Providing feedback to all employees is a crucial part of managing a team effectively. It helps in building a relationship between managers and employees, identifying areas of improvement, promoting growth and learning, as well as providing recognition.
With differences in processing information speeds, interpreting social cues, and more, communication is different for autistic colleagues. This needs to be recognised when giving feedback to ensure that it is a positive experience, and one that focuses on growth, development, and support. This blog considers how feedback can be communicated effectively and what considerations are important when collaborating with autistic employees.
Ask for preferred communication methods
This is a conversation well worth having, as different people have varying forms of communicative preferences. This could be face-to-face conversations, online conversations, or as a written email – or a combination of methods; for instance, a face-to-face meeting followed up with a bullet-pointed email of key points. Bear in mind that within these various forms, different styles exist, as well as the fact that it can vary based on the context or circumstance.
It doesn’t have to be perfect every time, but as best as you can, it’s useful to find out how to help your autistic employees feel comfortable and well supported at the outset, and to ensure that your feedback is most effectively received.
Regularly review performance
All line managers should be having regular one-to-ones to discuss and review performance with their team members. With autistic staff, however; brief, more frequent catch-ups may be suitable for some, compared with longer sessions that occur at a less frequent interval. I know for me, weekly catch ups are important, so I understand that I am working to the right priorities (I find it hard to distinguish between tasks and their significance), and it’s a great opportunity for me to run over quick queries that have come up across the week. With workplaces being so busy, with various workstreams, socials and other things going on, I find I have a lot of agenda items that build up. At times of high stress, I will catch up more frequently, but often for ten-fifteen minutes at a time.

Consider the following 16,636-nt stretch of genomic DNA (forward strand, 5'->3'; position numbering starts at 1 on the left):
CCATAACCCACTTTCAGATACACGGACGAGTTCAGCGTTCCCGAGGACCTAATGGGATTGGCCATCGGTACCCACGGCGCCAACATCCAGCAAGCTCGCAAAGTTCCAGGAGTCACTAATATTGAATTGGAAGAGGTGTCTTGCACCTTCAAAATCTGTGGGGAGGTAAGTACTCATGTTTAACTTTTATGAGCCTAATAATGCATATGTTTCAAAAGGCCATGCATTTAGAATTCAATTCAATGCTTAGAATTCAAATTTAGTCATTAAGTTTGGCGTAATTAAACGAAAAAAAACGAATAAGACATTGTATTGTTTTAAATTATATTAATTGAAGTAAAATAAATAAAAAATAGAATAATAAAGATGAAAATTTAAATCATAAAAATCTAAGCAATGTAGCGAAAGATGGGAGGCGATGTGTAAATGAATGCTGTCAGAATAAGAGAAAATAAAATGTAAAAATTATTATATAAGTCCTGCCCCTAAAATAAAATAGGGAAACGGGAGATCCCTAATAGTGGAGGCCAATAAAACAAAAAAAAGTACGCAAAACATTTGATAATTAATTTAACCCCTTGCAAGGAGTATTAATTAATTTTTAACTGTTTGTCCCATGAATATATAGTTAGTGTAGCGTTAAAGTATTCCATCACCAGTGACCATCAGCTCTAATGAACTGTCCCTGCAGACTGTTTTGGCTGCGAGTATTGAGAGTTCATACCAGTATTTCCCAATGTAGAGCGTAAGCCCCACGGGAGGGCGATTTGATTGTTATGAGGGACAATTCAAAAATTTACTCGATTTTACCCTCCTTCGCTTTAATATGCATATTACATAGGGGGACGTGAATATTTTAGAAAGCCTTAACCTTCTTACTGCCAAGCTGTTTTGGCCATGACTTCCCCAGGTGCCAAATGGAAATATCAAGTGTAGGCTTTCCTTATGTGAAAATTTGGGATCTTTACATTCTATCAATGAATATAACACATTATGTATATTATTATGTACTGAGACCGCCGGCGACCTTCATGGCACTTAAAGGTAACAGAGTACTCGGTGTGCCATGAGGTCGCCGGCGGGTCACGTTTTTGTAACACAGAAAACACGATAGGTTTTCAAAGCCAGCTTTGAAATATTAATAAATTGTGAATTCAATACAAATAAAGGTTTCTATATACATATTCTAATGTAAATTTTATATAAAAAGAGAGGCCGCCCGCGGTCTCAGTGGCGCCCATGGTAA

These succinct short meetings enable issues to be quickly resolved, instead of them building up into the next catch up, and therefore helps to minimise anxiety and stress.
Keeping check-ins predictable and consider the meeting format and environment
This also helps with preparation from the employees’ side; both physically and mentally, as well as understanding from a cognitive and processing perspective. In terms of what the feedback itself will cover: what went well, what went less well, and what can be improved upon could be a useful format to replicate. This helps keep things simple (feedback needn’t be complicated) and formulaic for each catch up. In terms of feeding back improvements, a numerical or values-based scale format can be used to clearly communicate expectations – or any other method that you discuss and come up with together. Bear in mind that an autistic person may need longer to enable processing time, so these catch up sessions may also need to be slightly longer. Also consider the sensory environment at all times, as this will almost certainly affect processing speeds for communication.
Recognise that communication will differ at various times
This follows on from the previous point around processing time. I know when I am in a meeting, I need a lot of time to process the information being presented, in addition to what I will then be saying (if I am able to contribute). There is a lot to process, and for this reason I prefer one-to-ones, as opposed to meetings with additional colleagues, as the processing time significantly increases and speeds up, causing stress and anxiety. It’s like someone opening more and more tabs in my head, but I’m frozen and unable to quite activate the control-alt-delete buttons to maintain control, or to even act. A highly charged sensory environment impacts me further. I would also add in not to make any assumptions about autistic people.